Some recent market comments were picked up by the WSJ this morning: “As Profits Soar, Will Stocks?” discusses why corporate earnings — expected to widely surprise to the upside (if you expect it, is it really a surprise?) — will not likely result in outsize market moves. We mentioned this previously in “The Sweet Spot?”
Here’s what a small world Wall Street is: I’m having lunch this week with Joe Kalinowski, a friend at Puglisi & Co. In the same article, he had the money quote:
But the reaction among investors could be more akin to a polite round of applause. “What we expect is a continuation of what we’ve seen for the last year — huge upward surprises [in earnings], companies crushing their consensus numbers and upward revisions in terms of forecasts,” says Joe Kalinowski, chief investment strategist at Puglisi & Co., a New York brokerage house specializing in earnings-based analysis. “The twist is that stock-price reactions are more and more muted with each successive quarter. The numbers have caught up to the market, so I expect a strong reporting season, but not a huge rally in the market.”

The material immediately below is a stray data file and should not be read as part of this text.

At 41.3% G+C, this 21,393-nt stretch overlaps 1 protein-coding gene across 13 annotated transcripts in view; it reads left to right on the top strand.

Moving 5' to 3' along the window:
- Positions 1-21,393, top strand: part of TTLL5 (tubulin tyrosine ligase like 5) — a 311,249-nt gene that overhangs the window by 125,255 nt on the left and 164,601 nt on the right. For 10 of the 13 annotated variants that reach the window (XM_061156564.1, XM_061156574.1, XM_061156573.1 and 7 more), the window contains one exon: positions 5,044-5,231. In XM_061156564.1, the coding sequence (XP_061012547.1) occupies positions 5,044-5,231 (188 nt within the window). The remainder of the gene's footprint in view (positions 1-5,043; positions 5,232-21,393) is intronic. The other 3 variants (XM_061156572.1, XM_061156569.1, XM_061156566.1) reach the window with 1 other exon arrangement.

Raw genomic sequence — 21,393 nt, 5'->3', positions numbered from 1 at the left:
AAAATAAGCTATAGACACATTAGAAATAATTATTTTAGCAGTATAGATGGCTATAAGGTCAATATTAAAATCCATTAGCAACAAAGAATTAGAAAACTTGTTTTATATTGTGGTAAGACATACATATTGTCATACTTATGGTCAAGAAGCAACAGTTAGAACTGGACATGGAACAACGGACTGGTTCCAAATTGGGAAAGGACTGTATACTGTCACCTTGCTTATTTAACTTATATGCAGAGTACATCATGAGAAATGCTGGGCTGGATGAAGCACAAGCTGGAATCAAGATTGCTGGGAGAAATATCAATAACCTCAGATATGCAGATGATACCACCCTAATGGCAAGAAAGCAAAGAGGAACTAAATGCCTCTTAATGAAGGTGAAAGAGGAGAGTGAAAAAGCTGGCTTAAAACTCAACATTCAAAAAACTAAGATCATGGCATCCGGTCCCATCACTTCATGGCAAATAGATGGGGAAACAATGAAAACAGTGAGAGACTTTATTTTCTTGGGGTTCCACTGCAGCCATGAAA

My comments are similarly circumspect, and I am certain to get the Bear label thrown at me:
“Regardless of how good the numbers may be this quarter, the market already has likely seen its best gains, at least based on earnings improvements,” says Barry Ritholtz, chief market strategist at Maxim Group in New York. “Expectations are very high, and key metrics — things like valuation and interest rates — are all likely to go in the wrong direction.”
To clarify, this doesn’t mean I expect the market to go down after this consolidation is over. Rather, it suggests that the low hanging fruit have been picked. I expect the market will grind higher, not run away like it did in 2003.
Earnings versus Market Performance
click for larger chart
Another nice chart from a major publication! Glad to see those graphics departments are humming along . . .
As Profits Soar, Will Stocks?
Though Earnings Are Up Again, Investors May Not Be Impressed, Figuring They Have Hit a Peak
Wall Street Journal, March 22, 2004